Laboratory of Nanomedicine & Biomaterials
Nanotechnology has generated a significant impact in nearly every aspect of science. Research in the Farokhzad Laboratory seeks novel nanomaterials and nanotechnologies in order to develop advanced drug delivery systems with the promise to improve health care.
Highly interdisciplinary and translational, our research is focused on multifunctional, nanoparticle-based drug delivery systems. We seek to improve nanoparticle synthesis and formulation and its therapeutic efficacy. Additionally, we develop robust engineering processes to accelerate translation of nanoparticle-based drugs into the drug development pipeline. At the same time, we emphasize a fundamental understanding of the interface between nanomaterials and the biological system, all in order to aid in nanoparticle drug development.
Developing Targeting Moieties for Nanoparticle Drug Delivery
Molecules that target biomarkers of a specific disease play an important role in nanoparticle drug delivery. These molecules, used in nanoparticle delivery systems, increase nanoparticle in vivo efficacy and significantly affect the biodistribution and pharmacokinetics of the uptake of such particles. We seek to develop advanced technologies, such as bacterial phage display and SELEX, in order to discover targeting moieties of high specificity and affinity, including small molecules, peptides, antibodies, and aptamers. Using these molecules, we can develop novel conjugation techniques and engineering processes to formulate particles that target a variety of diseases.
Therapies Using Biocompatible and Biodegradable Polymeric Nanoparticles
Using biocompatible and biodegradable polymers for targeted drug delivery not only improve drug safety, but also significantly shorten the timeline of drug development. We are particularly interested in using PLA- and PLGA-based drug delivery systems and strive to improve their therapeutic efficacy. We also develop novel chemistry to conjugate and encapsulate a variety of small molecule drugs. We explore methods that will further functionalize polymer backbones so that the polymer is suitable to carry both hydrophobic and hydrophilic therapeutic agents. In addition, we rationally design nanoparticle platforms that could facilitate the development and translation of entirely new classes of bioactive macromolecules such as siRNA.
Understanding the Interactions of Nanomaterials and Biological Systems
We also emphasize a fundamental understanding of how nanomaterials interact with biological systems, such as cancer cells and cardiovasculature. The performance of nanoparticle drugs often depends on the sensitive interplay between the multiple functionalities of the nanoparticle and its response to the biological environment, which, in turn, can impact the transport, distribution, and drug release of the nanoparticles. The knowledge of how nanoparticle properties change with correspondence to the biological environment can aid in the design of nanoparticle drugs. Using this knowledge, we can then control the physical chemical properties, composition, and formulation process of the nanoparticles themselves.
Over the past 8 years, we have pioneered robust engineering and high throughput screening of multifunctional nanoparticles for medical applications. The technologies that we have developed with collaborators at Harvard Medical School, DFCI and MIT have formed the foundation for the launch of three biotechnology companies that are developing: (i) a new class of targeted nanoparticles for treatment of important human diseases such as cancer and cardiovascular disease; (ii) a new class of synthetic nanoparticle vaccines for prophylactic and therapeutic applications; and (iii) a new class of integrative combination nanomedicines for oncology, inflammation/pain, and infectious diseases. The targeted nanoparticles for the treatment of solid tumors, BIND-014, entered Phase I human clinical trials in January 2011, marking the first-in-human testing of a targeted polymeric nanoparticle for cancer chemotherapy (ClinicalTrials.gov Identifier: NCT01300533). Initial results as published in SCIENCE Translational Medicine demonstrated that in patients with advanced solid tumors, BIND-014 displays remarkable pharmacological properties and cases of effective tumor shrinkage. In November 2011, a nicotine nanoparticle vaccine, SEL-068, entered the clinical trials for smoking cessation and relapse prevention, and the clinical translation of SEL-068 marked the first-in-human testing of targeted polymeric nanoparticle vaccine (ClinicalTrials.gov Identifier: NCT01478893).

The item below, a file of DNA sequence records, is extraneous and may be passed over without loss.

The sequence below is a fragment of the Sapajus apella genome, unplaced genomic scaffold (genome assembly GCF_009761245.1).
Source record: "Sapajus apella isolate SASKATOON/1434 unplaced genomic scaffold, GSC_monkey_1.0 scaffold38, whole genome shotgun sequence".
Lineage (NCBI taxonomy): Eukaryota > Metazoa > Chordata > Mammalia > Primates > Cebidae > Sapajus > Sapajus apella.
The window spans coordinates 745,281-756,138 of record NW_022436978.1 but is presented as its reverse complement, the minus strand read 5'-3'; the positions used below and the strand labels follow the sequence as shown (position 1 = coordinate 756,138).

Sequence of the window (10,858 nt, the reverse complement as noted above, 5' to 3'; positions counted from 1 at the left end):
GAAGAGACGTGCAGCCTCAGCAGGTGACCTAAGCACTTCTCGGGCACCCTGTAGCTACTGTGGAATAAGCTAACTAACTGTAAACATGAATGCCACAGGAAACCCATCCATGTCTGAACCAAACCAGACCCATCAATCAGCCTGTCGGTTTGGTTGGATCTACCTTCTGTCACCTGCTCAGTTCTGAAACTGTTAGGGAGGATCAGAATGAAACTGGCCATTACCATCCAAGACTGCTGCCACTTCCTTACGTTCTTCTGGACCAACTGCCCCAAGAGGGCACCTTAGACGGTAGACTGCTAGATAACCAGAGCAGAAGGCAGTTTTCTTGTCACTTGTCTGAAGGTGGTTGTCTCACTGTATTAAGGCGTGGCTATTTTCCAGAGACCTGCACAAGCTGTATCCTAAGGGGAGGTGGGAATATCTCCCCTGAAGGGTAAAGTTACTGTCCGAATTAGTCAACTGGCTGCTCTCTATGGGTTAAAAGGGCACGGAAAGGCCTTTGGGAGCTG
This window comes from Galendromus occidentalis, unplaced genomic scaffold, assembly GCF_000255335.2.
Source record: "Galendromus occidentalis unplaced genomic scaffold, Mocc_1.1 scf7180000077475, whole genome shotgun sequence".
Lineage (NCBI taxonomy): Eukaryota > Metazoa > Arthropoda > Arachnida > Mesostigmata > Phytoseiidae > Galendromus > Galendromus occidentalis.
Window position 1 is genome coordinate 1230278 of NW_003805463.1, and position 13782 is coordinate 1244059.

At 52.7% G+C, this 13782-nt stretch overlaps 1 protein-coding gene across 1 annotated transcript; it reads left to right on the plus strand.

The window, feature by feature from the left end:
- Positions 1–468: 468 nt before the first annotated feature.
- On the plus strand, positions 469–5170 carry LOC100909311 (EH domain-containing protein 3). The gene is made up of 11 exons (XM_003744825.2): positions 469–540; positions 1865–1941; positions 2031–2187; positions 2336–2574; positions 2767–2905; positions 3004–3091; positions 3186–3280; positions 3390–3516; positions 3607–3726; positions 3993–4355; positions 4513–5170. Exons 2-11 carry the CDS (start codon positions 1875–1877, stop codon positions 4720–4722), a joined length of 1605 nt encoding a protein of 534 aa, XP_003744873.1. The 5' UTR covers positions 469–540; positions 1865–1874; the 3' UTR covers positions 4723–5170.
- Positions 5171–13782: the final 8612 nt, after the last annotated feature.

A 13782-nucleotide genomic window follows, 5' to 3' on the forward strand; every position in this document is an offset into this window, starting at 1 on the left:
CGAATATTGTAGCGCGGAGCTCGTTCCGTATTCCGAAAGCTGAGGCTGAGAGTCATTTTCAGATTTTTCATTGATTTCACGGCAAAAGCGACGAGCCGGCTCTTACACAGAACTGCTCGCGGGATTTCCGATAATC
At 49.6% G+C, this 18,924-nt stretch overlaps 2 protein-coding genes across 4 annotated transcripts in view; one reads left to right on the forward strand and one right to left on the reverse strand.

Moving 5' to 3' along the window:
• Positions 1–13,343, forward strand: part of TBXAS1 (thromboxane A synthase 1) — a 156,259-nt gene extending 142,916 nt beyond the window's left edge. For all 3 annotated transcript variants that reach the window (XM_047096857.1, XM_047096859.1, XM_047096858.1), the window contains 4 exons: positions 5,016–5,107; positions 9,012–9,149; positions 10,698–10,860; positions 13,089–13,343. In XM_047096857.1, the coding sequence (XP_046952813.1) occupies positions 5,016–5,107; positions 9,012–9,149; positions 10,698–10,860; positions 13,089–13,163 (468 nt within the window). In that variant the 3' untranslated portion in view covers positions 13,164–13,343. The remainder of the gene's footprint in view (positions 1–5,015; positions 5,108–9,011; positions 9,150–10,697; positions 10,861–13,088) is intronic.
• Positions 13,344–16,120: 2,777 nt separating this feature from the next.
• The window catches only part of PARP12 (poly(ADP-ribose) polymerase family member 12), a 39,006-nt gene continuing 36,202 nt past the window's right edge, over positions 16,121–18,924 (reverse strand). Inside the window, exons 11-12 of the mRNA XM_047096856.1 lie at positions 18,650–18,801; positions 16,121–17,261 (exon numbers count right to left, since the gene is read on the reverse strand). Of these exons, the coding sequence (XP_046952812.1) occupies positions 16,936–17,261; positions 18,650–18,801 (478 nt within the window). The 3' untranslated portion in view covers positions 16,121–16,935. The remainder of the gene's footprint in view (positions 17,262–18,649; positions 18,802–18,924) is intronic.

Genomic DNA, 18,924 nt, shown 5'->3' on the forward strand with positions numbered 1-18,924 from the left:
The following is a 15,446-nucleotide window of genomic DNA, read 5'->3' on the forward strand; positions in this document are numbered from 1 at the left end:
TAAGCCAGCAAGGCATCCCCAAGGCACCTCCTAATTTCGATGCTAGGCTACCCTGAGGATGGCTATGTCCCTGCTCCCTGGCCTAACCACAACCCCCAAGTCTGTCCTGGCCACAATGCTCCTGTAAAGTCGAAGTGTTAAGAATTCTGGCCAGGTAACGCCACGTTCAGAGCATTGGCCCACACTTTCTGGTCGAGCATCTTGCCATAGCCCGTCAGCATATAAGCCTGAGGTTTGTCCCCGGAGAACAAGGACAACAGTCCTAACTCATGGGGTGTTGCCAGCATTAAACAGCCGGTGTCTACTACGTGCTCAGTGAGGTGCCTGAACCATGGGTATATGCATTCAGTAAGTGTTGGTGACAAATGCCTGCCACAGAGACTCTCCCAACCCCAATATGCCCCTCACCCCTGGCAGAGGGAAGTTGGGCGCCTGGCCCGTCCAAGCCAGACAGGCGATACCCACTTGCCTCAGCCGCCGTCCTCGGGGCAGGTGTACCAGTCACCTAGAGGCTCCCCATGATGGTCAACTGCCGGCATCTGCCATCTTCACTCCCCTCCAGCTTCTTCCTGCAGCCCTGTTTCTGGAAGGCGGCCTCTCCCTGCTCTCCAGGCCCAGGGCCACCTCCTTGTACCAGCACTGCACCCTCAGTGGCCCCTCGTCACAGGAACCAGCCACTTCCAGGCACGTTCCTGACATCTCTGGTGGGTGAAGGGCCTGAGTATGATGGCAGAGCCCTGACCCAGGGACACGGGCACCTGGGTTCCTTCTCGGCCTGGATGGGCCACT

The Laboratory of Nanomedicine and Biomaterials research is currently supported by Prostate Cancer Foundation ($5,000,000 / 2007-2013), National Cancer Institute ($370,945 / 2010–2015), National Heart, Lung and Blood Institute ($1,438,035 / 2010-2015), National Institute of Biomedical Imaging and Bioengineering ($2,562,105 / 2012-2016), and Korean National Science Foundation (Global Research Laboratory-GRL) ($564,895 / 2012–2018). Dr. Farokhzad also serves as mentor for post-doctoral fellowships and other awards. The currently funded fellowships/awards are as follows. Dr. Jinjun Shi received an NIH K99/R00 career development award (2011–2016). Dr. Xiaoyang Xu received an NIH NRSA Fellowship (2012-2015). Dr. Giuseppe Palmisano received a two-year Innovation Award from the Danish Minister of Science, Technology and Innovation from the Danish Research Council (2012–2014); Lili Zhao, Visiting Scholar received a two-year scholarship through the China Scholarship Council (2012–2014); Xi Zhu, Visiting Scholar received a two-year scholarship through the China Scholarship Council (2012–2014); Renata Ferreira de Carvalho Leitão, Visiting Associate Professor received a one-year fellowship from the Brazilian National Council for Scientific and Technological Development (CNPq) (2013).